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December 1997 - Issue No. #29 (p.18)

Teaching about Landmines

by Kip Cates (Tottori University, Japan)

Landmine Press Conference

One way to practice foreign language skills while raising awareness about the problem of landmines is to do a class simulation of a landmine expert press conference. Here's what to do:


Ask the class if they know what the word "landmine" means, then pre-teach relevant vocabulary. Explain how landmines are a major world problem, how NGOs like the UN and Red Cross are working on this problem, and how one organization, ICBL (International Campaign to Ban Landmines), won the 1997 Nobel Peace Prize for its work.

Press Conference Role Play

Next, tell the class that today they will role play a press conference on landmines featuring landmine experts and world reporters.

Choose three students from the class who are good actors to become "instant experts" on landmines. They will play the roles of:

  • a United Nations landmine expert

  • a Red Cross landmine expert

  • a landmine expert from ICBL

Have these three students sit at the front of the class "press conference style" and give them the instant expert cards below to study for 5 or 10 minutes.
While the three "land-mine experts" study their cards, tell the rest of the class that they will role play journalists from famous world newspapers. Have them get in pairs or groups to decide which newspaper they represent (e.g. Le Monde from France, The New York Times from the US, etc.). If they don't know many world newspapers, write a list on the board or make cards they can choose from. Once they've chosen their newspapers, ask them to write Wh- questions about landmines (Who, What, Where, When, Why, Which, How, How many, How much...) to ask the landmine experts.

When the experts and reporters are ready, start the role play with you, the teacher, serving as moderator.

MODERATOR: Ladies and Gentlemen. I'd now like to begin our press conference on landmines. We're very lucky to have with us today three international experts on this topic who will be pleased to answer all your questions. Let me introduce them to you now:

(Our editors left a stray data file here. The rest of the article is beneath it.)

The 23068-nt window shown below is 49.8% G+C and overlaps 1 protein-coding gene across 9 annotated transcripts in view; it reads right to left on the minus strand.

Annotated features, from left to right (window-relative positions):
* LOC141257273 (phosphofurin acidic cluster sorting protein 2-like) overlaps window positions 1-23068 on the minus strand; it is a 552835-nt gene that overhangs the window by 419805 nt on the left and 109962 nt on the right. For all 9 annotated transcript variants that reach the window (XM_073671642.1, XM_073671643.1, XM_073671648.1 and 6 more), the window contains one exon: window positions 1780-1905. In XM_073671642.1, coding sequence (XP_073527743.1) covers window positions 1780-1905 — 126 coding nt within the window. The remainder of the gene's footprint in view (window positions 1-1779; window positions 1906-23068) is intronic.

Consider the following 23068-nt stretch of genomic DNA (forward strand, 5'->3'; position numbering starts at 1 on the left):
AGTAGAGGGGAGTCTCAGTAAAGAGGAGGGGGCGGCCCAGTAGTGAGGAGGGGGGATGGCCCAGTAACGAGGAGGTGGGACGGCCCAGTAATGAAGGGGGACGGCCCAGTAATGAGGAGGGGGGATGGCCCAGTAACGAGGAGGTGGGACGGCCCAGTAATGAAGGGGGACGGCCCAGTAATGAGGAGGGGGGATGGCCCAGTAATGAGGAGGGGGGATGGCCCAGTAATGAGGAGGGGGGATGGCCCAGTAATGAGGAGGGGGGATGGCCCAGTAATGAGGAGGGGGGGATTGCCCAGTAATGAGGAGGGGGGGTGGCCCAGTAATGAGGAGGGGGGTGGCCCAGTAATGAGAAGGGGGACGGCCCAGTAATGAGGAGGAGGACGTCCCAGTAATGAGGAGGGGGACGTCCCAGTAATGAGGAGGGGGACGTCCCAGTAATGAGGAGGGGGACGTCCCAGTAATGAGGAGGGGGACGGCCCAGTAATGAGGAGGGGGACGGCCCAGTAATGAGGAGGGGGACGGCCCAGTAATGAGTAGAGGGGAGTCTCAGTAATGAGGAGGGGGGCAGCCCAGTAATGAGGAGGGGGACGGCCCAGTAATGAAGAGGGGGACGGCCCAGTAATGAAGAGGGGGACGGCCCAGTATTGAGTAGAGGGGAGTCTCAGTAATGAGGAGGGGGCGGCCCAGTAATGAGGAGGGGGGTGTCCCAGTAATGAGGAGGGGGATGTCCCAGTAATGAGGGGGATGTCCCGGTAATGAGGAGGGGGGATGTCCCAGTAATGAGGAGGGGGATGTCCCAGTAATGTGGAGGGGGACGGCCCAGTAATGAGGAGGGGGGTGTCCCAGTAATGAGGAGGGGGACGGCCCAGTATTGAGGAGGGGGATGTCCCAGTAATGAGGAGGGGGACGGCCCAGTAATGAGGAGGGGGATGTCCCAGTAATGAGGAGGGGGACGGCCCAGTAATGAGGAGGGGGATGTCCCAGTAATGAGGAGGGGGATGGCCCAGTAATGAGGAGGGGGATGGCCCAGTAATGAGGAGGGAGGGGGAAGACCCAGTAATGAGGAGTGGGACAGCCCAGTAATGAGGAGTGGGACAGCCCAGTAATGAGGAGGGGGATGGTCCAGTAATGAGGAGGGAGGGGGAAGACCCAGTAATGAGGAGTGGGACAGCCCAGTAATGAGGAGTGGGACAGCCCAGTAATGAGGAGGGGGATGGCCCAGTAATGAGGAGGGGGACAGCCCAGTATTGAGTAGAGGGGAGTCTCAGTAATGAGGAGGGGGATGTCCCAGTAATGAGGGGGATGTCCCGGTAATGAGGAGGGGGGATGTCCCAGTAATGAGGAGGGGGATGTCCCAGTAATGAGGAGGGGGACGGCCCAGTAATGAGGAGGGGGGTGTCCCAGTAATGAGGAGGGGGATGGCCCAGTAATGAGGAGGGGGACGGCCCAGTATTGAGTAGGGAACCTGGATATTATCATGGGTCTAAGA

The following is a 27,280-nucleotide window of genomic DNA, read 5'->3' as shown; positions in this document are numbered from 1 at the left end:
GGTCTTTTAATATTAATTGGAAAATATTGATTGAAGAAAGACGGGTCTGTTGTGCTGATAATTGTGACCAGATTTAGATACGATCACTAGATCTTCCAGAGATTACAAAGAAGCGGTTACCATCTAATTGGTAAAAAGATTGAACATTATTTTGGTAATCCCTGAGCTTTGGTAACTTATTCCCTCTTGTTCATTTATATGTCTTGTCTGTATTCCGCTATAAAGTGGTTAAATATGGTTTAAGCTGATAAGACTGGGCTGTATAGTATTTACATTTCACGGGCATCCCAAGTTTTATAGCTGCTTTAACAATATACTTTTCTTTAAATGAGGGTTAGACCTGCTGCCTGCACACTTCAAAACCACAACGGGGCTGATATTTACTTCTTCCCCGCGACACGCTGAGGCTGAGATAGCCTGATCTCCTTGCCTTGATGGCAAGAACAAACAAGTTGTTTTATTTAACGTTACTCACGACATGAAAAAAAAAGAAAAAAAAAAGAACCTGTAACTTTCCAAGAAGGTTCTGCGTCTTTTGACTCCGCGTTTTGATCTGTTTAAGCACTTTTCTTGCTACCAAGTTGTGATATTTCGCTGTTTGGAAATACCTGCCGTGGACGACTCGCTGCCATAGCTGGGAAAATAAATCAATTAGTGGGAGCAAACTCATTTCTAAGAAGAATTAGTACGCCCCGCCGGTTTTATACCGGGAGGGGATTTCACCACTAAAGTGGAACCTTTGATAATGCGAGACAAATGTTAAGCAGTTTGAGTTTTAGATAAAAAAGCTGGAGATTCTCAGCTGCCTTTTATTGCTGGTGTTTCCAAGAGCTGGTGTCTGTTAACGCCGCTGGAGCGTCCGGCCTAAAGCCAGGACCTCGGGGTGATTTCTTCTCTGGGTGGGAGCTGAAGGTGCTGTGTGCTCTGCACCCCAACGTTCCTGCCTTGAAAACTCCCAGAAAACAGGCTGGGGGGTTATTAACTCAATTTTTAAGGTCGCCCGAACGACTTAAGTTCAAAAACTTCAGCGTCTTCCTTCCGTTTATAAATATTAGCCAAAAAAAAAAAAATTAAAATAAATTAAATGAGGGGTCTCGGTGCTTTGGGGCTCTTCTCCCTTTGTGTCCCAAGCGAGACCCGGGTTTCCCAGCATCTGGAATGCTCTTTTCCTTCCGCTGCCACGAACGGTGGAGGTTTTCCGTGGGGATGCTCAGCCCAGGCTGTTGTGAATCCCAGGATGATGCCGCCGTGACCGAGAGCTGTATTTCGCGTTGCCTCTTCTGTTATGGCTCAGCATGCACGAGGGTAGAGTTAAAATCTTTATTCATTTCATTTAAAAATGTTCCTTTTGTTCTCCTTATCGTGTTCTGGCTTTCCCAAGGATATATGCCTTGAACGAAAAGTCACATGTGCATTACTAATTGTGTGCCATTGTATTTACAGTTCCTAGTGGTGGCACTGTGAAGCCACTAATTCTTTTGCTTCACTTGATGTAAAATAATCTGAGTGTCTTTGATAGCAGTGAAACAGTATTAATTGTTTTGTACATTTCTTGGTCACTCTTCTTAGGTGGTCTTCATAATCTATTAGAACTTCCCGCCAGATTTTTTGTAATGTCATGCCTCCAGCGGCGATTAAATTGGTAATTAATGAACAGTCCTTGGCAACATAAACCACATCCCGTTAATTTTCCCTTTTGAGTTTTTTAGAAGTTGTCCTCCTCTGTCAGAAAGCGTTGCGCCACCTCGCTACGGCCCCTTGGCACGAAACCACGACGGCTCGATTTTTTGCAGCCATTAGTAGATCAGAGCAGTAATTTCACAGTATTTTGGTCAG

• On the left is (student's name) from the United Nations. She has been involved with landmine research for 10 years, spent 2 years in Africa studying the situation there and has flown to Japan for this press conference from UN Headquarters in New York.

  • In the middle is (student's name) from (imaginary Red Cross bio-data as above)

  • And on the right is (student's name) from (imaginary ICBL bio-data as above)

Now let's begin our press conference. Please raise your hand if you have a question, stand up to identify your country and newspaper, and ask your question to the experts on our panel. First question, please....

MODERATOR: Yes, the reporter wearing the blue sweater in the back.

STUDENT: My name is Junko Tanaka and I represent the Bangkok Post newspaper in Thailand. Here's my question: How many landmines are there in the world?

(continue in the same way with other "reporters" and their questions to the three experts)

After the reporters have asked all their questions, have each expert make a final comment about landmines.


Have students research and write reports about landmines, profile an NGO involved with landmines or write letters to an English newspaper.

Teaching Resources on Landmines


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Kip A. Cates, Tottori University, Koyama, Tottori City, JAPAN 680-8551
E-mail: Work Tel/Fax: 0857-31-5650